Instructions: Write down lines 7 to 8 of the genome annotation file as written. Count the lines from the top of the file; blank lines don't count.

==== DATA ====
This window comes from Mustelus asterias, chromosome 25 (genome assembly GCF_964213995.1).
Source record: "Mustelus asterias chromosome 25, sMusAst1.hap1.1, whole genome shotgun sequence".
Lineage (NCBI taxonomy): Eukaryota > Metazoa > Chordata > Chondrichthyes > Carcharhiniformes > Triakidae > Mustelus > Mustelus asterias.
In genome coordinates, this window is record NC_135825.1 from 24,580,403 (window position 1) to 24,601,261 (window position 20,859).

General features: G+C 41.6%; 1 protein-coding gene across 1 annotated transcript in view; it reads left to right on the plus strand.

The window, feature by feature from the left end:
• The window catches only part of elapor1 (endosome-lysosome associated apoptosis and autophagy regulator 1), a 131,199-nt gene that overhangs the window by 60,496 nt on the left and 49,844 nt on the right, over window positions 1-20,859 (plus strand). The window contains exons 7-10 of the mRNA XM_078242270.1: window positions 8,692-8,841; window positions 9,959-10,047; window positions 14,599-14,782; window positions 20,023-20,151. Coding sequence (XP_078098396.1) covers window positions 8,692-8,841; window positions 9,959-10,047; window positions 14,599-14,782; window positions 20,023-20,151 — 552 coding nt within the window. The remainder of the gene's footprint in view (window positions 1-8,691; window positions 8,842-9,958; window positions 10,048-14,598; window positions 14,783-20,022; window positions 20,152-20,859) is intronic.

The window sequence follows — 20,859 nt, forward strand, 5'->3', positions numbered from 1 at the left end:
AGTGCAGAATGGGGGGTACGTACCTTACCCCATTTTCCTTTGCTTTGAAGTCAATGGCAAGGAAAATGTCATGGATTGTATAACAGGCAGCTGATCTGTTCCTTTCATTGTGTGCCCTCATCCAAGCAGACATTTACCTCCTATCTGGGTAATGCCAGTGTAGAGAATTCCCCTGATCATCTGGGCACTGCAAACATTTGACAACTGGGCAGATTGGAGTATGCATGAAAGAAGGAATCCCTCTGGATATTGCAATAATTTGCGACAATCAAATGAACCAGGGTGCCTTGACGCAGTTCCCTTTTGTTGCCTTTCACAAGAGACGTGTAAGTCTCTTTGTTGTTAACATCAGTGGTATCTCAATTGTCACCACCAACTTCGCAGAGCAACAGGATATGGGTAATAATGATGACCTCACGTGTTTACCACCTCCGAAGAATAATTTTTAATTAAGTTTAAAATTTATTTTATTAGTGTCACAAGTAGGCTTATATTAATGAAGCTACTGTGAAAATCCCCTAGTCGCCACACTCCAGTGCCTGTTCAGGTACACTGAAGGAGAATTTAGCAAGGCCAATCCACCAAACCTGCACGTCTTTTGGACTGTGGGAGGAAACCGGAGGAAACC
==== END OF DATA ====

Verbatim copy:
• The window catches only part of elapor1 (endosome-lysosome associated apoptosis and autophagy regulator 1), a 131,199-nt gene that overhangs the window by 60,496 nt on the left and 49,844 nt on the right, over window positions 1-20,859 (plus strand). The window contains exons 7-10 of the mRNA XM_078242270.1: window positions 8,692-8,841; window positions 9,959-10,047; window positions 14,599-14,782; window positions 20,023-20,151. Coding sequence (XP_078098396.1) covers window positions 8,692-8,841; window positions 9,959-10,047; window positions 14,599-14,782; window positions 20,023-20,151 — 552 coding nt within the window. The remainder of the gene's footprint in view (window positions 1-8,691; window positions 8,842-9,958; window positions 10,048-14,598; window positions 14,783-20,022; window positions 20,152-20,859) is intronic.

The window sequence follows — 20,859 nt, forward strand, 5'->3', positions numbered from 1 at the left end: